Johnson’s Russia List #7395, 1 November 2003
I have seen a lot of comments on the recent arrest of Mikhail Khodorkovsky, and the opinion is unanimous: Khodorkovsky is no guiltier than any other Russian businessman and his arrest is bad for Russian business and for Russian democracy. I believe that this analysis is incomplete: it is hard to built a democracy on a basis of unbridled robbery and the rules and “laws” that existed to help Khodorkovsky to climb to the top were not changed to their very opposite the moment Mikhail became wealthy; on the contrary, they are now deeply engrained. We have in Russia exactly the regime we have been building ever since the collapse of the Soviet Union. Let us not show false modesty or faint surprise when the regime shows its real face.
Let me start with two definitions that come from my recently published book, Russia As It Is: Transformation of a Lose/Lose Society:
Capitalist is one who uses the means of production to create goods and services in a market environment. Thus, a capitalist is not one who simply “owns” a factory, but one who both owns a factory and aims to put it to long-term productive use operating in a competitive market environment. If you obtained title to a factory through your bureaucratic connections and then sell it piecemeal to buy diamonds and limos for yourself, you are not a capitalist.
Democracy is not just a society that holds “elections”, but primarily a society where the majority of people are prepared to live according to the win/win principle. Only this type of society can be based on laws that are equitable for all. Only then will the strong be unable to abuse the laws to exploit the weak, and only then will the weak be willing to uphold the laws as their own. The win/win principle means that people develop their own resources rather than claim the resources of others. Since most of the people are independent, and do not ask the state to redistribute resources, the people become stronger than the state. That puts the law above the state, not just above the poor. Democracy thus becomes a hierarchy where the law comes first, the people follow, and the state bureaucracy comes last.
Now we are ready to examine the Khodorkovsky case.
First, let us discuss the meaning of the word “billionaire”. Creators of Microsoft and Yahoo are a part of my daily life (almost like JRL): each of them has made a very useful product. The Queen of England is rich because she represents quite a chunk of the history of this planet. But what did Khodorkovsky do to become a billionaire? He came into a room in the Kremlin and signed on a dotted line, that is what. Now, that is a bit different. Let’s discuss these differences in more detail.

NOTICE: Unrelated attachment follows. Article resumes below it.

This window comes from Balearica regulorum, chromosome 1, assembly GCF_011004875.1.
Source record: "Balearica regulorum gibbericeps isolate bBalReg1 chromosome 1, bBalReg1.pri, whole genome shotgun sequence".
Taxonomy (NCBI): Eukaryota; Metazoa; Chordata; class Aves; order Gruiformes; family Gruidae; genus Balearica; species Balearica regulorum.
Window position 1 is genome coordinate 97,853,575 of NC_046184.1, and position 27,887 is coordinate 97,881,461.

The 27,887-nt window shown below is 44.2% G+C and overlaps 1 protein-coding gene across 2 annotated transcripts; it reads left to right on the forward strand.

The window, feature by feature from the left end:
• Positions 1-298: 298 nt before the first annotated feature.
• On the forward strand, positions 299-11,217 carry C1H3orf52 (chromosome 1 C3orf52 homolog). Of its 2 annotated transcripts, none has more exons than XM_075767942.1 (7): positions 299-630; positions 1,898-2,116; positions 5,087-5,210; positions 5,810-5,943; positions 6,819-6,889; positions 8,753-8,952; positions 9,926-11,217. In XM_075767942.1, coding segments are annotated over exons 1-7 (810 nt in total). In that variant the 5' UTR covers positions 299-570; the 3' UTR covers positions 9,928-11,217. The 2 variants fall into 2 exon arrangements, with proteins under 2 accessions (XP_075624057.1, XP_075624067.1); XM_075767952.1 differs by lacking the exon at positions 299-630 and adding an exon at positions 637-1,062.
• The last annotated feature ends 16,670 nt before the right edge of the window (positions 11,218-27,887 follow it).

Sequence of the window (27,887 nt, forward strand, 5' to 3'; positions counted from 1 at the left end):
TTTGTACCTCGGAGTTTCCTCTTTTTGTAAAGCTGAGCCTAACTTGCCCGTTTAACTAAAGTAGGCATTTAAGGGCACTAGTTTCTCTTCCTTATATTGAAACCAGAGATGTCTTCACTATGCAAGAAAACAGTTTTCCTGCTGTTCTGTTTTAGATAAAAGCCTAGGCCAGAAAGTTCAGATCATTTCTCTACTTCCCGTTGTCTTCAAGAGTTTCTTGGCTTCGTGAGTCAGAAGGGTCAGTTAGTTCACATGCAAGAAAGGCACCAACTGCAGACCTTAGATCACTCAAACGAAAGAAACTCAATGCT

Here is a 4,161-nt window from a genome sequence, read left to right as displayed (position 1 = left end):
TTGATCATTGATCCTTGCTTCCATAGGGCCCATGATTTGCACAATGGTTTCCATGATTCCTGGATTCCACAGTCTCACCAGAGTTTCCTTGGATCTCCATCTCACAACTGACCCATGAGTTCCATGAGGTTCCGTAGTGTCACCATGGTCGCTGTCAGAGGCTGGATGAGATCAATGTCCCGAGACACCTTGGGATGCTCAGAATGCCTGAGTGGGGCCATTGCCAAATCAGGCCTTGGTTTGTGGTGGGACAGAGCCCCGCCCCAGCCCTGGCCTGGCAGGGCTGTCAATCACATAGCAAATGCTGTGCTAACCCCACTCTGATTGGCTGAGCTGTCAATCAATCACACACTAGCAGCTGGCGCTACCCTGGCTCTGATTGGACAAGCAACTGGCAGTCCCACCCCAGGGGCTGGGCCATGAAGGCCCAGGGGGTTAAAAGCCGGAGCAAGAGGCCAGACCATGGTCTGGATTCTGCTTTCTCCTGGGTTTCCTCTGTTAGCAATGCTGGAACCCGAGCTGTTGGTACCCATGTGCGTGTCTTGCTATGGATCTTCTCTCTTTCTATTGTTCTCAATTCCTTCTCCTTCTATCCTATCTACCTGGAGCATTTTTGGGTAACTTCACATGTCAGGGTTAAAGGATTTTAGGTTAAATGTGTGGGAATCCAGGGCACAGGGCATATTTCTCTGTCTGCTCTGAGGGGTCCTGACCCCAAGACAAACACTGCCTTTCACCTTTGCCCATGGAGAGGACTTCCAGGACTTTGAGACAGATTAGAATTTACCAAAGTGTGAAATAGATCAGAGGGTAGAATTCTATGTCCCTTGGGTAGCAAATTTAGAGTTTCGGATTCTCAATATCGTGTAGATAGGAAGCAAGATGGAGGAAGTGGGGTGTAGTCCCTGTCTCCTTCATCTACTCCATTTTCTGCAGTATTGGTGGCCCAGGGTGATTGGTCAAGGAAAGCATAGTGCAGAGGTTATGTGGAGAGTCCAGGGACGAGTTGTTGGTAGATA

First difference has to do with connections, alliances, and obligations. One could have access to some senior guy at IBM and have an uncle working as a butler to the Director of the FBI. These are fine qualities, but this is NOT how Bill Gates became wealthy. Bill Gates created a useful product, and then another one, and another one. To get wealthier Gates thinks about a product, not about an elaborate scheme leading to planting a wet kiss on somebody’s ass.
Khodorkovsky started his career as a head of a cooperative and then opened a bank. There are several important questions here: who served as his krysha, who helped him to obtain a banking license? Why are these questions important? Because Khodorkovsky is likely to be junior partner of these individuals.
And here we come to another important matter, a document known as the Declaration of Trust. This is a document that simply says “even though I will represent myself as an owner of this company, I hereby declare that the real owner is Mr. So-and-So, and I will always, in all times carry out his wishes and will transfer to him all monies, assets, and stock as soon as he so requests”. Once this is done, the real owner is hidden, and the world has to assume that a certain unshaved young man is somehow extremely wealthy.